The world's oceans must be protected - Pugh

13 Mar 2019 - 10:00

UCT alumnus urges Commonwealth leaders to protect at least a third of the world’s oceans

University of Cape Town (UCT) alumnus Lewis Pugh has urged Commonwealth leaders to fully protect at least 30% of the world’s oceans by 2030. Currently, less than 7% are protected.

According to Pugh, this is in recognition that that our common wealth is our oceans – with the vast marine estate, there is an opportunity to work together to lead the world in ocean conservation.

Pugh, who is also the United Nations Environment Programme (UNEP) Patron of the Oceans, was invited by Queen Elizabeth II to speak about protecting the world’s oceans at the annual Commonwealth Day Service at Westminster Abbey. The event was attended by members of the British royal family and United Kingdom Prime Minister Theresa May, along with high commissioners from across the Commonwealth and other dignitaries.

The Commonwealth, representing one-third of the world’s population and with a deep affinity with its seas, is uniquely placed to restore the health of the world’s oceans, said Pugh who is also an endurance swimmer.

Pugh pointed out that almost every Commonwealth nation is a maritime one, many of them island nations, and all have a deep affinity with our oceans.

But having been an endurance swimmer for 32 years, he has seen the oceans change completely over that time. “Three things have come together to create this perfect storm: climate change, overfishing and plastic pollution.” He called the speed of change “alarming”.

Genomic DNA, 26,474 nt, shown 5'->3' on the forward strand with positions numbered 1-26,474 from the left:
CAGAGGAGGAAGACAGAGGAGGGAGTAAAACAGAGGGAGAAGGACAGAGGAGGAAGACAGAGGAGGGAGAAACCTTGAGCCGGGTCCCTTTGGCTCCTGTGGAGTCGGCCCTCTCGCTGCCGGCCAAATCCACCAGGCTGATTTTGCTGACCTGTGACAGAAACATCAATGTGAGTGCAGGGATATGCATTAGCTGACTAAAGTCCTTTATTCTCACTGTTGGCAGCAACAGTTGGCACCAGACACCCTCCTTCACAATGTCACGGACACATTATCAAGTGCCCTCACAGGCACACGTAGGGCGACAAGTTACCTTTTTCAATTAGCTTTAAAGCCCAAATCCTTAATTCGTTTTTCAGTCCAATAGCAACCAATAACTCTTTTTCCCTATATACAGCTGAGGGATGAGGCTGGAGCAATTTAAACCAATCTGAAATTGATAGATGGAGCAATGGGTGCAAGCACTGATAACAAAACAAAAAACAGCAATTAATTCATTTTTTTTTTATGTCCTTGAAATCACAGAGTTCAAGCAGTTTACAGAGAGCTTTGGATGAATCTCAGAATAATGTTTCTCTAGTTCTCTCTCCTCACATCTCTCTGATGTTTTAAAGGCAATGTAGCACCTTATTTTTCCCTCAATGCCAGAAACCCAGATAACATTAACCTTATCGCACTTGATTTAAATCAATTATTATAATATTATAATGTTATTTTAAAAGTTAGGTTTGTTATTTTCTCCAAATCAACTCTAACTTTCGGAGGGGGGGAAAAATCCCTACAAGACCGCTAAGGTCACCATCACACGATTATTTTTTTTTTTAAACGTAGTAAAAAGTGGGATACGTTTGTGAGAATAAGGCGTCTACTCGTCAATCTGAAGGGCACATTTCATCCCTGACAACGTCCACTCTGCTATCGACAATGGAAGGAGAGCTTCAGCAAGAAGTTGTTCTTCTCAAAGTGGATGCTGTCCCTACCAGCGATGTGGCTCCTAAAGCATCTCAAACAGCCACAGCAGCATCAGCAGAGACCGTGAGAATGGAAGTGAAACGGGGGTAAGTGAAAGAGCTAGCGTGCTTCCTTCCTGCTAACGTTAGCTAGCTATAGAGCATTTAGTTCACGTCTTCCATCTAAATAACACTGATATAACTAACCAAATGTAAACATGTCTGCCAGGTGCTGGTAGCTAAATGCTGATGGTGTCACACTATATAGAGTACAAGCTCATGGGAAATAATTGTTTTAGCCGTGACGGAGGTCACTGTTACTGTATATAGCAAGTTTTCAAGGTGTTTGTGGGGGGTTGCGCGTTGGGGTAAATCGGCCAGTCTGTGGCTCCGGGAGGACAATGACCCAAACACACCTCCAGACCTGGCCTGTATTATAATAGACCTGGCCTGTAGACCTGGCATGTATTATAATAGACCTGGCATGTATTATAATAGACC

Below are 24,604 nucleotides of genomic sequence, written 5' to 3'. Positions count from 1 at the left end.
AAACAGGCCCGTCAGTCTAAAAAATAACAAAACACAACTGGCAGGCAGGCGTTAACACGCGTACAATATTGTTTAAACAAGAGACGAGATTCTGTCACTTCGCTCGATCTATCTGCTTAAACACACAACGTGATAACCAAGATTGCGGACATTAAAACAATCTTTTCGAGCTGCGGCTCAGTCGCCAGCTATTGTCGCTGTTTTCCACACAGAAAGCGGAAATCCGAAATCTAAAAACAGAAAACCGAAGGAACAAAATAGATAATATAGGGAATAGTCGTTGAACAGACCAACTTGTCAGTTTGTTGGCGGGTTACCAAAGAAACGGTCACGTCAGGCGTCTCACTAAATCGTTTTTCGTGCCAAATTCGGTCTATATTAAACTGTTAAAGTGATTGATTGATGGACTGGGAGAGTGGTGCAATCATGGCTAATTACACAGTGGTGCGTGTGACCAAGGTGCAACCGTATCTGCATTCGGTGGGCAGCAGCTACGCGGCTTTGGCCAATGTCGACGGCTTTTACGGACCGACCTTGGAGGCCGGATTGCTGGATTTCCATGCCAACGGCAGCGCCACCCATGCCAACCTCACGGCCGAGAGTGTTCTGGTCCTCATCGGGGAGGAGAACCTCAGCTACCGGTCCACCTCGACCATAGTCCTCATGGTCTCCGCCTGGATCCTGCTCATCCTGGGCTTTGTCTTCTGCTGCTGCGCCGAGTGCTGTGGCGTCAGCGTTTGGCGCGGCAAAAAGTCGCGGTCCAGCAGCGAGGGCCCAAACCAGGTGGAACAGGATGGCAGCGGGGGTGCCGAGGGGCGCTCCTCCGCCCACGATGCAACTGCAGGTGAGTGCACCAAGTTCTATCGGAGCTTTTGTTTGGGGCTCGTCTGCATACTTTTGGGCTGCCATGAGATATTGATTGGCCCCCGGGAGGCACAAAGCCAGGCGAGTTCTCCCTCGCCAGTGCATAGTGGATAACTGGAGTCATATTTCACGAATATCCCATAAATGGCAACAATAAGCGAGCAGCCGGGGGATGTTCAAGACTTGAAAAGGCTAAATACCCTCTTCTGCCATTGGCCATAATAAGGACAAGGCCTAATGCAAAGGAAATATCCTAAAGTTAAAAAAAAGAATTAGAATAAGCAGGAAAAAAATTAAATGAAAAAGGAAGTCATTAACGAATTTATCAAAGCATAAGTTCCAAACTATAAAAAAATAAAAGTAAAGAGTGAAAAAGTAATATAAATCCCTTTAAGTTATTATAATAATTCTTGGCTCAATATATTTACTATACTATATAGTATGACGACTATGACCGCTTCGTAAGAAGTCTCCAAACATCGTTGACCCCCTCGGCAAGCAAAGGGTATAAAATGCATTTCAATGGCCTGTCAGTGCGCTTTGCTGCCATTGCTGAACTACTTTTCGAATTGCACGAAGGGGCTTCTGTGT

“When I first swam in the Arctic, the water was 3° centigrade. When I swam there recently, it was 10° centigrade. And that is right on the edge of the Arctic ice pack.”

He warned that what the world does now will impact every person on the planet as well as the entire animal kingdom. It will also impact future generations.

Likening the world’s attitude to protecting the environment to his own when he attempted his one-kilometre swim at the North Pole, he said “we have been diving in with thoughts of victory and defeat in our minds at the same time.”

Pugh raised another red flag too, saying that when the environment is damaged, the situation results in conflict, with people fighting over dwindling resources.

“So, when we protect our environment, we foster peace.”

Turning to the young people present at the service, Pugh said they did not cause the crisis, yet it will completely shape their lives.

He said: “Now is the time to build a new generation of marine protected areas, and now is also the time to welcome in a new generation of marine protectors.”

In her Commonwealth Day message, the Queen said the 2019 event has special significance as it marks the 70th anniversary of the London Declaration, when nations of the Commonwealth “agreed to move forward together as free and equal members.”

“The vision and sense of connection that inspired the signatories has stood the test of time, and the Commonwealth continues to grow, adapting to address contemporary needs,” she said.

(Text: UCT Communications & Marketing Department 12 March 2019)